FOLKSY little dialogues between the pair punctuate their book. Discussing what "values-led business" means, these two Jewish boys agree their values are like those of the Bible. "Do unto others as you would have them do unto you," says Jerry. "As you give, you receive. Or, to put it in a more 'businesslike' way: one hand washes the other."

"When you're values-led, you're trying to help the community," says Ben. "And when you're trying to help the community, people want to buy from you. They want to work for you. They feel invested in your success."

Not all of them. The book contains criticisms from their own staff. "Before I came here I'd heard the company did a lot for the community," says Daisy Sweet, a worker at the plant in St Albans, Vermont. "But I didn't know how much they went outside the community. They do give money to good causes. But I think they should concentrate on their own people first. For one thing, the pay stinks. Here we are fighting to get decent wages and the higher-ups are giving all this money away. I think they could do more for their employees before they look outside."

From 1985 onwards, the company had a strict policy that its highest earners could only receive five times as much as the lowest. Loved by the workers, this five-to-one ratio became, says Jerry, "a touchstone of our culture", a symbol of how different the company was. It was changed to 7-1, then abandoned in 1995, when the company needed to recruit a chief executive to replace Ben Cohen, who stood down because he felt he lack-ed the expertise to run a multi-million-dollar organisation. "It was a very controversial decision within the company," says Jerry, who admits that many staff felt a sense of loss. The first replacement left within 18 months, receiving a pay-off that put him among the highest-paid people in Vermont. The second, Perry Odak, began a year ago, with Ben as chairman of the board and Jerry as vice-chair. The wage ratio is now 15-1: the chief executive got $353,600 in 1996, while the lowest-paid worker received $22,934, well above the average minimum wage but not enough to support a family. Ben and Jerry received $150,000, but their shares make them millionaires.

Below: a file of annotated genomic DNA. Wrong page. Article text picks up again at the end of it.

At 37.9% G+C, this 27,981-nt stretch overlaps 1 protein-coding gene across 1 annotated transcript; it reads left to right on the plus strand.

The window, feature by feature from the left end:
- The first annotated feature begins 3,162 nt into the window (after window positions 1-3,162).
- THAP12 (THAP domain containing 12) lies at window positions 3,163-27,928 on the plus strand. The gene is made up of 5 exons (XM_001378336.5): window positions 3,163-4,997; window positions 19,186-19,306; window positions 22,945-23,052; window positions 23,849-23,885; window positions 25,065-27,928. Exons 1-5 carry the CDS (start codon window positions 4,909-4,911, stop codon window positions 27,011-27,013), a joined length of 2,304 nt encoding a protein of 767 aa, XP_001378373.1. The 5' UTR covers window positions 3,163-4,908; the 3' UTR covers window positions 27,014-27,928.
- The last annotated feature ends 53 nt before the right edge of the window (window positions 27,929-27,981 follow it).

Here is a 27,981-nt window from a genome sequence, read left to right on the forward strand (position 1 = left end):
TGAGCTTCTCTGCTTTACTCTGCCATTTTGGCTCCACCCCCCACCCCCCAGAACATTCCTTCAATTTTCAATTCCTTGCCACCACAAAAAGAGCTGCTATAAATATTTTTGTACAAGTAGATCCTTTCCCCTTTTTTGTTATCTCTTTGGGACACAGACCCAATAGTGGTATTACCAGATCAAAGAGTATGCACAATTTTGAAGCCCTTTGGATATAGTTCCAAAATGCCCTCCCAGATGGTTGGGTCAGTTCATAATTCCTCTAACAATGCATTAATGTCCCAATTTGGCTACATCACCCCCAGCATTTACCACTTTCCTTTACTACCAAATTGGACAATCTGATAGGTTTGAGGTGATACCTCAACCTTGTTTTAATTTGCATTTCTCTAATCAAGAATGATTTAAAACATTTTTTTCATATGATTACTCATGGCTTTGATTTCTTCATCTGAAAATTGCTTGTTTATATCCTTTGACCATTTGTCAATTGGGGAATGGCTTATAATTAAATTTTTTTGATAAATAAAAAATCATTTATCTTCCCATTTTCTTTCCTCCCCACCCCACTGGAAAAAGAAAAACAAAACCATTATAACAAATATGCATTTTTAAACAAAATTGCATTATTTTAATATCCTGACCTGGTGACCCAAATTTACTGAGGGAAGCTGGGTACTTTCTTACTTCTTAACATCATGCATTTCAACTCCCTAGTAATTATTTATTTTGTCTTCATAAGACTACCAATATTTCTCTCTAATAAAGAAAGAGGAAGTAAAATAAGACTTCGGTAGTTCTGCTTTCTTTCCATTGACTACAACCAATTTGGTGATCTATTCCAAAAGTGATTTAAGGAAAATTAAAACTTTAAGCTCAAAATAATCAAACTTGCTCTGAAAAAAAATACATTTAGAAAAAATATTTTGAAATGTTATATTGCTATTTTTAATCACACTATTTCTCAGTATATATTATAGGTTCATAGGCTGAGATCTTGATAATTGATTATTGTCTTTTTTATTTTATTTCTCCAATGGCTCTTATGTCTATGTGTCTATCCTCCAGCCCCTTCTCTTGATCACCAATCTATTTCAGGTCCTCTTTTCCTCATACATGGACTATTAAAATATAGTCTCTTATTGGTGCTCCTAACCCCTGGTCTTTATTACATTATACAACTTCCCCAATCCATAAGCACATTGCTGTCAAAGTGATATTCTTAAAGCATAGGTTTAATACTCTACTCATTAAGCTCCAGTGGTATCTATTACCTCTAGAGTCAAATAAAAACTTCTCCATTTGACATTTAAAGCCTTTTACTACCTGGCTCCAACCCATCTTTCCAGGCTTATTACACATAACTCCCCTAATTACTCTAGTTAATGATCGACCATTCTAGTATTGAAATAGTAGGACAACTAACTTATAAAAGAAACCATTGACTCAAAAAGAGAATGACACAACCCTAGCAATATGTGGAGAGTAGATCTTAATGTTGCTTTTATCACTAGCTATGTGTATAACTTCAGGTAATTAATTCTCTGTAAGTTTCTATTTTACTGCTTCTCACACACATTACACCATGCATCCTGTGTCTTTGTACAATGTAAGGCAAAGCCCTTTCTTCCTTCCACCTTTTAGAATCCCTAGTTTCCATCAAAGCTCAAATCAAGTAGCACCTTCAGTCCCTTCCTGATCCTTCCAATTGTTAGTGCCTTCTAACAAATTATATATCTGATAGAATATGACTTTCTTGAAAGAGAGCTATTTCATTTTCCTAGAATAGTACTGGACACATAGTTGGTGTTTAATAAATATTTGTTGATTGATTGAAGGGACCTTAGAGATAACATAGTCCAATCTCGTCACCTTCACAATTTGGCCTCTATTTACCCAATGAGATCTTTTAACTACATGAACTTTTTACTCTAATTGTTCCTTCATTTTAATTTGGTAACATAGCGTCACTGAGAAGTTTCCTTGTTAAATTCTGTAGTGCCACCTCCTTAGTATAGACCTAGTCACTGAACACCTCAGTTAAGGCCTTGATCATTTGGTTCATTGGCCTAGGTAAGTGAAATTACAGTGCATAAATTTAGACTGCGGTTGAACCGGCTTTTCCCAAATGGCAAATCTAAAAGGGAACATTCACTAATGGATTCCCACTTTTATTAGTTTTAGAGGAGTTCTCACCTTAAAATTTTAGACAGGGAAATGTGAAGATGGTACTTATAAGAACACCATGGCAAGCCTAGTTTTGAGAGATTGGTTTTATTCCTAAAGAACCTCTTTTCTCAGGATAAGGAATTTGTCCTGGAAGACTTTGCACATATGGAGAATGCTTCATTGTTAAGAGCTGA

Every year a social audit is carried out on the company, examining how well it is meeting its targets and caring for its staff. The latest results were alarming: only one in three workers thought management cared about their well-being, while less than half thought Ben & Jerry's practised what it preached. Despite wacky initiatives like a "joy gang" of Elvis Presleys being sent to the factory floor to cheer people up, only 52 per cent felt the company made work joyful and pleasant. Half felt it did not respect their home and family responsibilities. One of Jerry's slogans - "If it's not fun, why do it?" - was satirised in graffiti at a company building. "If it's not fun," the sign said, "you do it."

THE THIRD element in the company mission statement is the determination to combine its philanthropy with profitable growth. This was not a problem in the beginning, when the annual growth rate was around 40 per cent. Profits have been falling for the last few years, however, as the market for premium ice-cream has become full. Shares in Ben & Jerry's are worth just over half what they were in 1991. Perry Odak, who used to sell soap, has brought a sharper economic edge to the company. The founders have taken a back seat, occasionally reminding the new man that "there is a spiritual aspect to business".

They never meant their own company to get so big, and you get the sense that now it has, they don't quite know what to do with it. Maybe they're happier in the kitchen. Watching them bicker over pecans, I ask if they ever fall out. There follows an exchange so sickly sweet it would make you believe a) that they were living in San Francisco with flowers in their hair, and b) that you had eaten too much of their ice-cream.

"No," says Jerry.

"Only after doing too many drugs."

"That's a different kind of fall-out, Ben. We have a great appreciation of each other's talents. He's the guy that makes all the ice-creams, makes all the flavours."

"I write the songs." They giggle again.

"The way he goes about it can be a little frustrating for other people. An essential part of Ben is that he's never satisfied. So even when he's got the flavour right, Ben will have to make it wrong before he can go back to what was right."

"It's that hairy line. You don't know if you're on it until you run over it. Ha ha ha."

"That's the essence of Ben, right there." What's the essence of Jerry, Ben? "Love. It's pure love." Aaah. As they wrote on the lid of a pint of Cherry Garcia; what a long, strange dip it's been. !